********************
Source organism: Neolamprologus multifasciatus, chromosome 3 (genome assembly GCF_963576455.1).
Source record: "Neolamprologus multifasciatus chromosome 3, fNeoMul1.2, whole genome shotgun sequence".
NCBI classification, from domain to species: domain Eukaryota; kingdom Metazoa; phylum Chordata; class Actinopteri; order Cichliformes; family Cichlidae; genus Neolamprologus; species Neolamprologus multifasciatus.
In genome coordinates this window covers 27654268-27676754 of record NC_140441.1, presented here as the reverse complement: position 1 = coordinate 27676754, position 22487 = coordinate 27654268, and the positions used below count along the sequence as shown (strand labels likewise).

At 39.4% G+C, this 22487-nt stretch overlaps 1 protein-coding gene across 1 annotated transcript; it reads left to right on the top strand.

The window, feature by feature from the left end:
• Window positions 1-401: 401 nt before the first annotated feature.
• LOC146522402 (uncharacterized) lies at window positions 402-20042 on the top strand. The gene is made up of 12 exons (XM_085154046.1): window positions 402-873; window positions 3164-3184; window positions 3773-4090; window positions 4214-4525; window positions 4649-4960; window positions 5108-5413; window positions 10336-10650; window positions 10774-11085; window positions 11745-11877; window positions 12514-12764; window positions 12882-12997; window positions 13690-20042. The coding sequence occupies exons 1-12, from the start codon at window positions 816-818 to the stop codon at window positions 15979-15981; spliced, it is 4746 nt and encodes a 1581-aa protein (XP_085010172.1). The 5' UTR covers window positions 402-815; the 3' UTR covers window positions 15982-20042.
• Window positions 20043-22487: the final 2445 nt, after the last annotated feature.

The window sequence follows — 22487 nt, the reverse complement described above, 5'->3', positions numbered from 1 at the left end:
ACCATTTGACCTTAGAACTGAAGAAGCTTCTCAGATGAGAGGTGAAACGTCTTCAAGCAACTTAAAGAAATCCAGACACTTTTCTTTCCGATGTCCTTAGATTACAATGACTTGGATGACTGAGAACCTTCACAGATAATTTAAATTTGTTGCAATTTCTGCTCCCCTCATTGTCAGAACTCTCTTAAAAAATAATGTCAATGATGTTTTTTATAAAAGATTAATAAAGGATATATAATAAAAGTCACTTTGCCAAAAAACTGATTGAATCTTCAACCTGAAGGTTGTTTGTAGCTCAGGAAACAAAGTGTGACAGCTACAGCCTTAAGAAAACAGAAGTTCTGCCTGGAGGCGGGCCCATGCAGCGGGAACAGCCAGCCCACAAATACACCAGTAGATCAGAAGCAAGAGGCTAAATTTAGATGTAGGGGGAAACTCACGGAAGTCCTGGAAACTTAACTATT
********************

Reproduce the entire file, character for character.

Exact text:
Source organism: Neolamprologus multifasciatus, chromosome 3 (genome assembly GCF_963576455.1).
Source record: "Neolamprologus multifasciatus chromosome 3, fNeoMul1.2, whole genome shotgun sequence".
NCBI classification, from domain to species: domain Eukaryota; kingdom Metazoa; phylum Chordata; class Actinopteri; order Cichliformes; family Cichlidae; genus Neolamprologus; species Neolamprologus multifasciatus.
In genome coordinates this window covers 27654268-27676754 of record NC_140441.1, presented here as the reverse complement: position 1 = coordinate 27676754, position 22487 = coordinate 27654268, and the positions used below count along the sequence as shown (strand labels likewise).

At 39.4% G+C, this 22487-nt stretch overlaps 1 protein-coding gene across 1 annotated transcript; it reads left to right on the top strand.

The window, feature by feature from the left end:
• Window positions 1-401: 401 nt before the first annotated feature.
• LOC146522402 (uncharacterized) lies at window positions 402-20042 on the top strand. The gene is made up of 12 exons (XM_085154046.1): window positions 402-873; window positions 3164-3184; window positions 3773-4090; window positions 4214-4525; window positions 4649-4960; window positions 5108-5413; window positions 10336-10650; window positions 10774-11085; window positions 11745-11877; window positions 12514-12764; window positions 12882-12997; window positions 13690-20042. The coding sequence occupies exons 1-12, from the start codon at window positions 816-818 to the stop codon at window positions 15979-15981; spliced, it is 4746 nt and encodes a 1581-aa protein (XP_085010172.1). The 5' UTR covers window positions 402-815; the 3' UTR covers window positions 15982-20042.
• Window positions 20043-22487: the final 2445 nt, after the last annotated feature.

The window sequence follows — 22487 nt, the reverse complement described above, 5'->3', positions numbered from 1 at the left end:
ACCATTTGACCTTAGAACTGAAGAAGCTTCTCAGATGAGAGGTGAAACGTCTTCAAGCAACTTAAAGAAATCCAGACACTTTTCTTTCCGATGTCCTTAGATTACAATGACTTGGATGACTGAGAACCTTCACAGATAATTTAAATTTGTTGCAATTTCTGCTCCCCTCATTGTCAGAACTCTCTTAAAAAATAATGTCAATGATGTTTTTTATAAAAGATTAATAAAGGATATATAATAAAAGTCACTTTGCCAAAAAACTGATTGAATCTTCAACCTGAAGGTTGTTTGTAGCTCAGGAAACAAAGTGTGACAGCTACAGCCTTAAGAAAACAGAAGTTCTGCCTGGAGGCGGGCCCATGCAGCGGGAACAGCCAGCCCACAAATACACCAGTAGATCAGAAGCAAGAGGCTAAATTTAGATGTAGGGGGAAACTCACGGAAGTCCTGGAAACTTAACTATT